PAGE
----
FIG. 6 is a side view of a disposable insulin infusion system including constant insulin delivery device and a separate mating bolus delivery device according to an embodiment of the invention;
FIG. 7 is a top view, with portions cut away, of an insulin infusion system according to another embodiment of the invention having insulin delivery rate determined by a chamber pressure;
FIG. 7A is a schematic diagram illustrating one potential manner of operation of the system of FIG. 7;
FIG. 8 is a side view of an insulin infusion system having insulin bolus delivery volume controlled by peristaltic action according to an embodiment of the invention;
FIG. 9 is an end view of the system of FIG. 8;
FIG. 10 is a schematic diagram of a further system embodying the invention;
FIG. 11 is a side view, with portions cut away, of a bolus pump embodying the invention prior to insulin delivery; and
FIG. 12 is a side view, with portions cut away, of the bolus pump of FIG. 11 embodying the invention after insulin delivery.
FIG. 1 shows an infusion port 10 into which a liquid medicament, such as insulin or incretins, can be injected manually using a standard syringe. The port 10 includes a funnel port 12, an insertion needle 14, and an injection membrane 16. The port 10 may be adhered to the skin 18 with adhesive tape 20. This system obviates the need for multiple daily percutaneous needle sticks to accomplish the provision of insulin dosage.
The port 10 further includes a cannula 15. The cannula 15 is carried by the funnel port 12. As known in the art, once the needle 14 and cannula 15 are positioned beneath the skin 18 as shown, the needle 14 is removed leaving the cannula 15 in a deployed position and ready to deliver insulin to the patient.
FIG. 2 shows a system 30 according to one embodiment of the invention. The system includes an infusion port 32 similar to port 10 for delivery of either long acting or short acting insulin. The port 32 is shown prior to the needle 39 being withdrawn from the cannula 41. The system includes a first source 31 including a reservoir 34 which may be filled with a fast acting insulin through a port 36 and a pump 38. A further reservoir may be provided as will be seen subsequently. The port allows for reservoir 34 to internally hold a first liquid medicament, such as a fast acting insulin, for delivery at meals, for example, while the funnel port 33 of the port 32 forms a second source 43 and allows for a second liquid medicament, such as a slow acting insulin to be delivered as, for example, in the morning after awakening. The fast acting insulin may be delivered by the pump 38 which may be squeezed with the fingers.
In the case when the system 30 includes multiple reservoirs, the system may have a mechanism for the selection of which insulin is infused at any given time. It also may provide control over how much of each particular insulin is determined to be delivered by having the patient depress the actuator 38 a desired number of times. For example, each activation might deliver 0.5 units of insulin. Therefore, if 3 units of insulin are desired, 6 depressions will deliver the desired amount.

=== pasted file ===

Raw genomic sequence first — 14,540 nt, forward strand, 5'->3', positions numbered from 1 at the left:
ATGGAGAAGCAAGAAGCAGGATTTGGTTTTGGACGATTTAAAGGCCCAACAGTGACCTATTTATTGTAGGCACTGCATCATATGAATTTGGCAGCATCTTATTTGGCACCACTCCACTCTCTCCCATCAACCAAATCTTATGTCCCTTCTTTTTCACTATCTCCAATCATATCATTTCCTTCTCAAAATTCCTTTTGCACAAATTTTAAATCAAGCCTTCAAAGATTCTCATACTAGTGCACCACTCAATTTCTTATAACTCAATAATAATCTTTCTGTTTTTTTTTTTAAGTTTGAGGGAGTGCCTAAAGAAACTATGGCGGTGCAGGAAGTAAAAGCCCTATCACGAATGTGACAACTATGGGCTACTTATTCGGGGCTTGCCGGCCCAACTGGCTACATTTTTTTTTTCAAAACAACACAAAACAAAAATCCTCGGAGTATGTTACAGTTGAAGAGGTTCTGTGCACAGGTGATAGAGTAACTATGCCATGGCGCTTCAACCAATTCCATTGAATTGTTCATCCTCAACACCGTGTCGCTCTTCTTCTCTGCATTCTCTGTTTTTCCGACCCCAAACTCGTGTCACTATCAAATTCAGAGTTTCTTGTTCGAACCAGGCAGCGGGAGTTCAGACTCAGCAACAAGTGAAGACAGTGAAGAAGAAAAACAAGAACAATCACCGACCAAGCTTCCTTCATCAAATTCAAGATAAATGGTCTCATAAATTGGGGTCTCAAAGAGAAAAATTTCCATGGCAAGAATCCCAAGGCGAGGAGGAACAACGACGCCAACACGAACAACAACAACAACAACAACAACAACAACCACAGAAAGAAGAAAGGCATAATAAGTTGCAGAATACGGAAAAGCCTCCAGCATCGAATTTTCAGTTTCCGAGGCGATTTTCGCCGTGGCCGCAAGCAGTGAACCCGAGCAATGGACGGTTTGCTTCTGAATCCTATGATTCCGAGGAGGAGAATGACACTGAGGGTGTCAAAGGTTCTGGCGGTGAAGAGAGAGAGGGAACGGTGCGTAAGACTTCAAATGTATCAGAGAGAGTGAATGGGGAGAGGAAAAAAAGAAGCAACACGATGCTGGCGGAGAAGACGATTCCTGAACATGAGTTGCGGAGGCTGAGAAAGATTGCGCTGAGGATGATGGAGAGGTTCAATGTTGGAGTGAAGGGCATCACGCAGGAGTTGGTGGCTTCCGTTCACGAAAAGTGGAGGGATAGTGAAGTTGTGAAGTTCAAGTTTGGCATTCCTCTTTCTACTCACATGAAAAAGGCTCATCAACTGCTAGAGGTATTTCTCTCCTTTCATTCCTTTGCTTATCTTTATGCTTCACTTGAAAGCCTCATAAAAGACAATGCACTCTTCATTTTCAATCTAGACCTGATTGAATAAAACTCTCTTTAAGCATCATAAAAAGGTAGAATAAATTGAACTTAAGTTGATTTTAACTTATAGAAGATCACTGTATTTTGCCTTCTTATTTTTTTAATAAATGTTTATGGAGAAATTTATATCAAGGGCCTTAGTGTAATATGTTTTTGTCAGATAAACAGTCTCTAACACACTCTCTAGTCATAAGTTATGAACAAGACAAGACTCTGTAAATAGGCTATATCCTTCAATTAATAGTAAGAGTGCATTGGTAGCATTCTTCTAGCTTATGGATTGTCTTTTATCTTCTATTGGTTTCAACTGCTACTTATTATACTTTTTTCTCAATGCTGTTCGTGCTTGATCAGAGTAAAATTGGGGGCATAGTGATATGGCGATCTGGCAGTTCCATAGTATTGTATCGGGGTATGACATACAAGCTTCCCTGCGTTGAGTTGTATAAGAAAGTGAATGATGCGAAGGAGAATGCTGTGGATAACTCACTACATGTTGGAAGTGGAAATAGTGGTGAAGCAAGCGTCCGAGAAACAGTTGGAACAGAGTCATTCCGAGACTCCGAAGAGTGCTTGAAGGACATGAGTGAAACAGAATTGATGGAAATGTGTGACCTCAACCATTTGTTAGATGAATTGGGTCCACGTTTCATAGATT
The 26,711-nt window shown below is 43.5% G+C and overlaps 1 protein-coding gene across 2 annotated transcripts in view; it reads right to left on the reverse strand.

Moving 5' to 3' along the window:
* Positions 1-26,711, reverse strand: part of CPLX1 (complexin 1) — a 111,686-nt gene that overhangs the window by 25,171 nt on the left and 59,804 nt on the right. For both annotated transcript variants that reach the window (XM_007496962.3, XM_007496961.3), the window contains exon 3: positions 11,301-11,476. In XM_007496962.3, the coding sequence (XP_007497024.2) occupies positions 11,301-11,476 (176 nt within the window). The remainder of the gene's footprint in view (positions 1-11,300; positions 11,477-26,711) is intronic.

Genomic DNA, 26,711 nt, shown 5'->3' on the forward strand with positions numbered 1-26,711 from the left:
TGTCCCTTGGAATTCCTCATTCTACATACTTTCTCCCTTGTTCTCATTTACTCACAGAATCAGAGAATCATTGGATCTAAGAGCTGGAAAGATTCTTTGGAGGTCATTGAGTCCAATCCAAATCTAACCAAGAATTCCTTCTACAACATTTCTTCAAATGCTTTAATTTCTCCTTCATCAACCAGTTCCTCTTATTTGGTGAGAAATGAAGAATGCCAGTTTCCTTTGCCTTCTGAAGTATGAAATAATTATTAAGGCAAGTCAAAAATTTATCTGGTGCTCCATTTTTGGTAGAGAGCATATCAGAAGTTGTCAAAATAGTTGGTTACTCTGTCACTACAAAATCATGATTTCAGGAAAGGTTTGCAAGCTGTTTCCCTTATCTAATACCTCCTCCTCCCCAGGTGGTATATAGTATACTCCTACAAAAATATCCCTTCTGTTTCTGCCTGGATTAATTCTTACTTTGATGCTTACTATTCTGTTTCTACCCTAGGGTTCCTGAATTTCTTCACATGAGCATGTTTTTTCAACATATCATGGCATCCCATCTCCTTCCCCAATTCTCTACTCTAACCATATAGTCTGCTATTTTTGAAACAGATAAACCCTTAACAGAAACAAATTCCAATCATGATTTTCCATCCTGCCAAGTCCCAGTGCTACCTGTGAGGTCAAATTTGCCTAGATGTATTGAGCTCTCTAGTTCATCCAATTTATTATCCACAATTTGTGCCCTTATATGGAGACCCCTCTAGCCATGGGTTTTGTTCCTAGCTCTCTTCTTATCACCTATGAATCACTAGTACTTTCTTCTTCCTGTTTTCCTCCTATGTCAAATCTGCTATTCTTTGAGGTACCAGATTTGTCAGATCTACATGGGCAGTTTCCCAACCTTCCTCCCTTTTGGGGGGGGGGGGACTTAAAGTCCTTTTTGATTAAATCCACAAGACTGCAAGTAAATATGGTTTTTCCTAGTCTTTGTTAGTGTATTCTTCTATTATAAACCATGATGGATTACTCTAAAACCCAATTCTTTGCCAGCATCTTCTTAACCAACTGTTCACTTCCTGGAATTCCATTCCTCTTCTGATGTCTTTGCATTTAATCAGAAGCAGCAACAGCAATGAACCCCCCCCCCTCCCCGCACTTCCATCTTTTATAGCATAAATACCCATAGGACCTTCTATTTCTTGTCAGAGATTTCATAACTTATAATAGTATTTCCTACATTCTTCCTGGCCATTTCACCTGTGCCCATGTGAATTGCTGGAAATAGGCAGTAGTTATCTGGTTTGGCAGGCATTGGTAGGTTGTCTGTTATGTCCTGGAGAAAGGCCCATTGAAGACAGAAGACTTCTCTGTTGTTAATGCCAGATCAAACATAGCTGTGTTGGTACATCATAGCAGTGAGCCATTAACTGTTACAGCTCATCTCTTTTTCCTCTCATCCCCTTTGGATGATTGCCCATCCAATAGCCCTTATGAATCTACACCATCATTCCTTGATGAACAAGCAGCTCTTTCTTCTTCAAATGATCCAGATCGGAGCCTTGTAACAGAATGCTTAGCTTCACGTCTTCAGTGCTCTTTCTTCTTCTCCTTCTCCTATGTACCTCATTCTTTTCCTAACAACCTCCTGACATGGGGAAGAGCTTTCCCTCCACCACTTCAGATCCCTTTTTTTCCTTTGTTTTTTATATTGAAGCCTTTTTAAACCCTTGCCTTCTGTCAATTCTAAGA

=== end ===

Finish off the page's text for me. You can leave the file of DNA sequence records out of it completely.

FIG. 2A shows one manner of operation of the system 30. Fast acting insulin may be loaded into reservoir 34 through loading port 36. The pump 38 may be a piston pump and more particularly, a fixed stroke piston pump which provides a predetermined volume of insulin upon each actuation. The number of depressions of pump 38 thus determines the amount of the fast acting insulin delivered from reservoir 34 to port 32 and cannula 41. When a slow acting insulin is to be delivered, such as in the morning upon awakening, the slow acting insulin may be delivered through funnel port 33. In that regard, it will be noted that the port 33 permits the slow acting insulin to be received from an instrument, such as syringe 39, from external to the system 30. It may further be noted that the infusion system 30 further includes one-way valves 45 and 47. Valve 45 is between the pump 38 and reservoir 34 and valve 47 is between port 32 and pump 38.
FIG. 2B shows another manner in which the system 30 may operate. Here, in addition to the reservoir 34 for the fast acting insulin, the system includes another reservoir 35 to contain slow acting insulin. The fast acting insulin is loaded into reservoir 34 through port 36. The slow acting insulin may be loaded into the reservoir 35 through port 37. A valve 40 controls which reservoir is selected as well as the rate in which the selected insulin is delivered. The pump 38, which again may be a fixed stroke piston pump, is used for pumping the selected insulin out to the patient through port 32. Valves 45 and 47 remain on opposite sides of the pump 38.